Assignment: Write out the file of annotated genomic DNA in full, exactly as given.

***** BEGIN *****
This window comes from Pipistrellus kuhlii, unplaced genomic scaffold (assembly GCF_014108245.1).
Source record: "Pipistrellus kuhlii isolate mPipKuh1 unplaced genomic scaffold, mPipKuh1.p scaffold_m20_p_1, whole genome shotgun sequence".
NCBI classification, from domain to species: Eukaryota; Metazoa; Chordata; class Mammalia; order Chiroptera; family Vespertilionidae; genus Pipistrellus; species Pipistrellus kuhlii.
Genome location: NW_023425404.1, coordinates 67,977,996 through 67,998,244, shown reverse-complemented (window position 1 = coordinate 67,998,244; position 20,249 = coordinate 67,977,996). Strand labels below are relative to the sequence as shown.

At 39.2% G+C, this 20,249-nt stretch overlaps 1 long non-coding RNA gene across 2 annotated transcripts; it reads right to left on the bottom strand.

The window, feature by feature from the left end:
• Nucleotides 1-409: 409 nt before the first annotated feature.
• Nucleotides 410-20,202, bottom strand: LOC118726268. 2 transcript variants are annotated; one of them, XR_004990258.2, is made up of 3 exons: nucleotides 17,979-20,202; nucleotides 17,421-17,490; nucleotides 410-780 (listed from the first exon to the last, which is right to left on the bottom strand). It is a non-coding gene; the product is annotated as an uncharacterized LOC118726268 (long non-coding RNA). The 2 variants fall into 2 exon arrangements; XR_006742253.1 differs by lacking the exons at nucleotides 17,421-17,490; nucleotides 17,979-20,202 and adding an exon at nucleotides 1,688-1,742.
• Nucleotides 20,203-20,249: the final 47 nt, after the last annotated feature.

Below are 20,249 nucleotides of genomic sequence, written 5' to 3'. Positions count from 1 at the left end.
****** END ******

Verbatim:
This window comes from Pipistrellus kuhlii, unplaced genomic scaffold (assembly GCF_014108245.1).
Source record: "Pipistrellus kuhlii isolate mPipKuh1 unplaced genomic scaffold, mPipKuh1.p scaffold_m20_p_1, whole genome shotgun sequence".
NCBI classification, from domain to species: Eukaryota; Metazoa; Chordata; class Mammalia; order Chiroptera; family Vespertilionidae; genus Pipistrellus; species Pipistrellus kuhlii.
Genome location: NW_023425404.1, coordinates 67,977,996 through 67,998,244, shown reverse-complemented (window position 1 = coordinate 67,998,244; position 20,249 = coordinate 67,977,996). Strand labels below are relative to the sequence as shown.

At 39.2% G+C, this 20,249-nt stretch overlaps 1 long non-coding RNA gene across 2 annotated transcripts; it reads right to left on the bottom strand.

The window, feature by feature from the left end:
• Nucleotides 1-409: 409 nt before the first annotated feature.
• Nucleotides 410-20,202, bottom strand: LOC118726268. 2 transcript variants are annotated; one of them, XR_004990258.2, is made up of 3 exons: nucleotides 17,979-20,202; nucleotides 17,421-17,490; nucleotides 410-780 (listed from the first exon to the last, which is right to left on the bottom strand). It is a non-coding gene; the product is annotated as an uncharacterized LOC118726268 (long non-coding RNA). The 2 variants fall into 2 exon arrangements; XR_006742253.1 differs by lacking the exons at nucleotides 17,421-17,490; nucleotides 17,979-20,202 and adding an exon at nucleotides 1,688-1,742.
• Nucleotides 20,203-20,249: the final 47 nt, after the last annotated feature.

Below are 20,249 nucleotides of genomic sequence, written 5' to 3'. Positions count from 1 at the left end.